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Cases once again on the rise; situation stable but fragile in the Montérégie

The number of positive COVID-19 diagnoses in the Montérégie has been increasing steadily over the past two weeks, with higher numbers being observed in all age cohorts except those 70 years and above. As in the rest of Quebec, the region has indubitably entered the third wave of the pandemic.

In a video address published by the Direction de santé publique de la Montérégie, Director Julie Loslier acknowledges that while the situation has deteriorated quickly, the region is in a relatively enviable position. “There are outbreaks, and the virus is circulating more widely, but we have not lost control,” she says, before adding that her objective at the moment is to hold fast.

“We are not changing the measures in the Montérégie for the moment, but this is not the time to let down our guard. We don’t want the virus to suddenly take off like we have seen in other regions,” Loslier says, referring to the four regions that were returned from orange to red alert last week (Chaudiere-Appalaches, Quebec City, Outaouais, and Bas-St-Laurent). There are also heightened emergency measures in place until at least April 12 in an increasing number of municipalities and cities.

Measures may be unchanged for the moment, but the public health authority is becoming more aggressive in how it manages positive cases. “If you are diagnosed with COVID, there is a good chance that it will be a variant,” says Loslier. And, in fact, all positive diagnoses are now being treated as presumed variant cases: protocol dictates that those in contact with an infected individual must isolate, as well as all members of their respective family bubbles, until test results can be confirmed.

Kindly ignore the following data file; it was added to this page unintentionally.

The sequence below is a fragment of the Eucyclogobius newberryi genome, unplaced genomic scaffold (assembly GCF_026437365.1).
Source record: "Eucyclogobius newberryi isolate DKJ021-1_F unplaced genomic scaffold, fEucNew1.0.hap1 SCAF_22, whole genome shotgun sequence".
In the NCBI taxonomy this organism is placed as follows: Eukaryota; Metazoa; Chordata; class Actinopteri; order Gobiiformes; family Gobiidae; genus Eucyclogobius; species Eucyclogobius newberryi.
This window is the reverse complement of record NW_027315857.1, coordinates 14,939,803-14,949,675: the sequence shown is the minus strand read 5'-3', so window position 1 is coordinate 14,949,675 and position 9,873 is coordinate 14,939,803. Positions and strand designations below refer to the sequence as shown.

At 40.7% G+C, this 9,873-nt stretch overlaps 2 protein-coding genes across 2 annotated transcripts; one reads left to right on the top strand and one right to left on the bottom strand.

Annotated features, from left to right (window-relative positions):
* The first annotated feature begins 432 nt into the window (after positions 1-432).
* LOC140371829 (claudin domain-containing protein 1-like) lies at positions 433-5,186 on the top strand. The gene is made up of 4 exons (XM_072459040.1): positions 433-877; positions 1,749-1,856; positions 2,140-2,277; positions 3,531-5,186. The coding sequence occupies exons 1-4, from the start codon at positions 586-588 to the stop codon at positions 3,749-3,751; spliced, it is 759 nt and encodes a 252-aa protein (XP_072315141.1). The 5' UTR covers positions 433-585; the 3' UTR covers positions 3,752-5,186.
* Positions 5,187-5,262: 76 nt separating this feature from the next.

Currently, the positivity rate for variants in the Montérégie is just above 33 per cent, while across the province it is now as high as 64 per cent. There are 683 presumed variant cases in the region, and 50 confirmed, including 47 of the B.1.1.7 variant first identified in the United Kingdom, and 3 of the B.1.351 variant that emerged from South Africa.

As of last week, there were over 55 outbreaks in the region, with 45 per cent of those occurring in work environments, 29 per cent in schools, 14 per cent in the daycare sector, and 12 per cent in health or long-term care centre and residences. Youth between the ages of 10 to 19 now account for the highest number of active cases in the Montérégie, followed by those aged 40 to 49.

Loslier noted in her address that the public health authority was starting to see some resistance to the health measures, specifically in the context of outbreaks in work environments. “The measures are in place, but if people do not get tested, go to work with symptoms, refuse to isolate, and do not wear a mask, well, that is how we will lose control.” And, she warned, “we do not want to find ourselves in a situation like the other regions.”

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